WordPress Blocks, Portable Patterns and Pain Points

Programming - Apr 19, 2024

A stop sign with the WordPress logo instead of the word "stop," meant to represent a blocker for portability.

I like WordPress. I’ve used it for dozens of projects in the past 15 years, and WordCamp was one of my first speaking gigs. I wrote this article in WordPress.

I also like designing and building portable patterns. It’s fun to craft versatile little bundles of HTML, CSS and JavaScript that work in different projects and environments.

But getting portable patterns working in WordPress’s block editor? Unexpectedly challenging!

Block themes support template parts and block patterns, and the block editor lets you define reusable blocks. These seem simple to set up, but they’re mainly intended for combinations of existing blocks, and they don’t allow authors to edit their contents in individual posts and pages without severing their connection to the original (which sort of defeats the purpose).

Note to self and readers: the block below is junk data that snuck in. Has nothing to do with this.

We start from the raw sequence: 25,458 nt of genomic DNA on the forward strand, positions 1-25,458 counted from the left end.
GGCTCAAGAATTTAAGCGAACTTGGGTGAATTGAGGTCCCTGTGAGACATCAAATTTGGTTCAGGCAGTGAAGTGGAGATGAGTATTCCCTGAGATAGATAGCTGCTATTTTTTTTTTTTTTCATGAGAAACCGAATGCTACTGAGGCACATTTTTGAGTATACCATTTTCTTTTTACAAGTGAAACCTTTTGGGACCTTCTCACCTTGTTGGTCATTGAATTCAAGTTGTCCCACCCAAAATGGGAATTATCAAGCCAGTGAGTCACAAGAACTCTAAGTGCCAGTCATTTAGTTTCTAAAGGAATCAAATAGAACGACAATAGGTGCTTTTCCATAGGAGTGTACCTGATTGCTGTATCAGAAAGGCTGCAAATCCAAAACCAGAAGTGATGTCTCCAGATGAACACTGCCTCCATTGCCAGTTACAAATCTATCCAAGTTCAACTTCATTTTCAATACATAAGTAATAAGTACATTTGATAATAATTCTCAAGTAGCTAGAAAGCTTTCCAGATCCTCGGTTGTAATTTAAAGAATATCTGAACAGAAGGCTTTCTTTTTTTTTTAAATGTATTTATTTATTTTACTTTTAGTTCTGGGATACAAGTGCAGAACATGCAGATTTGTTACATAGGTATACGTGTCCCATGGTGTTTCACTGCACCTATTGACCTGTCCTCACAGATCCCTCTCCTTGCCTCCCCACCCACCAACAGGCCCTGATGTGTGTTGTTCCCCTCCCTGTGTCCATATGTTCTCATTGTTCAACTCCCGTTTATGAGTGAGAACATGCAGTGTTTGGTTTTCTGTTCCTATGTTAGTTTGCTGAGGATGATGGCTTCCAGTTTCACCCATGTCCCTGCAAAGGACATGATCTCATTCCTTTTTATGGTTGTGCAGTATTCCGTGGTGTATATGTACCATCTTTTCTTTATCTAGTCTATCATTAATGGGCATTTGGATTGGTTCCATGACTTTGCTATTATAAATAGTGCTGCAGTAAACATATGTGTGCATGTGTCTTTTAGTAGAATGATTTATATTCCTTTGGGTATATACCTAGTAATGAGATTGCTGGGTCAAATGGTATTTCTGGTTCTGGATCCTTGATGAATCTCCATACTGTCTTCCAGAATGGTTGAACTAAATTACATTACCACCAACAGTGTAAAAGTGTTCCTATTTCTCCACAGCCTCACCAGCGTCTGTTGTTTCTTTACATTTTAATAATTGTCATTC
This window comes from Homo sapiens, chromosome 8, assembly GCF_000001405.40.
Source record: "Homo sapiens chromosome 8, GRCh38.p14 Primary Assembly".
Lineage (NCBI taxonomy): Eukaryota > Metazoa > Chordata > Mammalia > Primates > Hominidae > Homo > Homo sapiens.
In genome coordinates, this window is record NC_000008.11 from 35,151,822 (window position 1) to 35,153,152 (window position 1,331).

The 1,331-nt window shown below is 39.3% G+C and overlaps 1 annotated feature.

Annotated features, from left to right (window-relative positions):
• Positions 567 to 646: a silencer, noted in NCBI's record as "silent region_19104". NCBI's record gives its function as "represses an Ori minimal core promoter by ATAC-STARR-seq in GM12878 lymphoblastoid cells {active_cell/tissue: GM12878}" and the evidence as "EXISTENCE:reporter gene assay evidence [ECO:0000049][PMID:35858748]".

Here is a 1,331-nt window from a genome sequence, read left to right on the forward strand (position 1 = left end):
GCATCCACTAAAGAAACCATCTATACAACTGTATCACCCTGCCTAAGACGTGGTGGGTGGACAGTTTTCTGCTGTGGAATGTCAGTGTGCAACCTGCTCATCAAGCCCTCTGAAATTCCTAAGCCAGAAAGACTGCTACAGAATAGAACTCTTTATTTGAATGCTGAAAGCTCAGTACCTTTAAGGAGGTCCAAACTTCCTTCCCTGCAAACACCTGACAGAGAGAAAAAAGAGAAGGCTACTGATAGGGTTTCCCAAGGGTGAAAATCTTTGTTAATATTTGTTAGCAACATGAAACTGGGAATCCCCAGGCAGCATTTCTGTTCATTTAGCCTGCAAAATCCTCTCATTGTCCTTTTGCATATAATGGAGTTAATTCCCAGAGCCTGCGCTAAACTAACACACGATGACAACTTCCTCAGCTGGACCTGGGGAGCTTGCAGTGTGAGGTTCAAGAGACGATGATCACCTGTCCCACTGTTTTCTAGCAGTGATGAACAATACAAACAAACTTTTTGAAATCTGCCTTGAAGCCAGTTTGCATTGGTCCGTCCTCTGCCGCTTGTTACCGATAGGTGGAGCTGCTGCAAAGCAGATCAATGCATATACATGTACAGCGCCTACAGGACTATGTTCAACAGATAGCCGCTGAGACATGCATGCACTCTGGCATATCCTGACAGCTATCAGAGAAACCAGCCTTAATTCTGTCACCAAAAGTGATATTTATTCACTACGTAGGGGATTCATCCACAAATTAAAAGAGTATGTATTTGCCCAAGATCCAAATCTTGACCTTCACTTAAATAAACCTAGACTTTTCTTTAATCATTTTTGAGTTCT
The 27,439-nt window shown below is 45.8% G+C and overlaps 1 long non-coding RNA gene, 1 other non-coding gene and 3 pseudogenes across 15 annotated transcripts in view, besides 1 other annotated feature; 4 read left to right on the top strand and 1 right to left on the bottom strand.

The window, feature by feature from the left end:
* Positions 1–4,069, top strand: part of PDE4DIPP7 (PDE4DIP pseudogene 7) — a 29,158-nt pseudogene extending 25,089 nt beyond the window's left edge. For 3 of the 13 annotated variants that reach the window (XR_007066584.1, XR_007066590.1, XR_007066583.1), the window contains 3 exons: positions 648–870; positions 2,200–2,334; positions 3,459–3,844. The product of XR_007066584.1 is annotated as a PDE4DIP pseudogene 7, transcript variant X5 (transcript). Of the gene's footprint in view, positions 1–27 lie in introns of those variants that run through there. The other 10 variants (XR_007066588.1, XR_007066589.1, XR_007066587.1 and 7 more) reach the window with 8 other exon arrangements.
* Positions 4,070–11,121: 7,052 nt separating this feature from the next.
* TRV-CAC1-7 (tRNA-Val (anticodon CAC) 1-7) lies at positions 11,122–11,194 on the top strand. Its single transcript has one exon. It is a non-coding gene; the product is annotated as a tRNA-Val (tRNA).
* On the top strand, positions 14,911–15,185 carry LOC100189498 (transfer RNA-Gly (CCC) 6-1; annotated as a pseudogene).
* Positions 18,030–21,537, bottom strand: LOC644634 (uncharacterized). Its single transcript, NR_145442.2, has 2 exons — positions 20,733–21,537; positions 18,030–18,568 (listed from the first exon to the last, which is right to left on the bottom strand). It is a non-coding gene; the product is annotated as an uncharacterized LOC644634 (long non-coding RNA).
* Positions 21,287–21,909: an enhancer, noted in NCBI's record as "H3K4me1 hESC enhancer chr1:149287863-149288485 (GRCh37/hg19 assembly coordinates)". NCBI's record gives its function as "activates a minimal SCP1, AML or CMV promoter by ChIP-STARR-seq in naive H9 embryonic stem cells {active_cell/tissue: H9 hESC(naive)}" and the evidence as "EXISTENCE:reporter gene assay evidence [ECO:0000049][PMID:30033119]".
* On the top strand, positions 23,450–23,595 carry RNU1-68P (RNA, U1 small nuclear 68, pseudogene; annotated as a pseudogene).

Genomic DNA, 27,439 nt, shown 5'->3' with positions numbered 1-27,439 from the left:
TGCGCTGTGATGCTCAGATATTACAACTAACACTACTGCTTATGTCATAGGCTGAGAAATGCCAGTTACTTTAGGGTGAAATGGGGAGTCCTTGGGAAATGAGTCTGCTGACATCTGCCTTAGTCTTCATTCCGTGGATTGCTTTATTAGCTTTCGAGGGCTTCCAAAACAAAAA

What we probably need is a new block, one for each pattern we think content authors will benefit from. The tutorial for creating a new block spans seven chapters: It involves creating a plugin, setting up a React environment, and defining a series of functions for display, editing and saving logic. The amount of code necessary will quickly dwarf the HTML, CSS and JavaScript of most front-end patterns.

So maybe we don’t need a whole new block, maybe we can update an existing block to match our pattern. Unfortunately, the process of filtering existing blocks is almost as complicated as creating a new one. Plus, we’d have to worry about core updates breaking our modifications.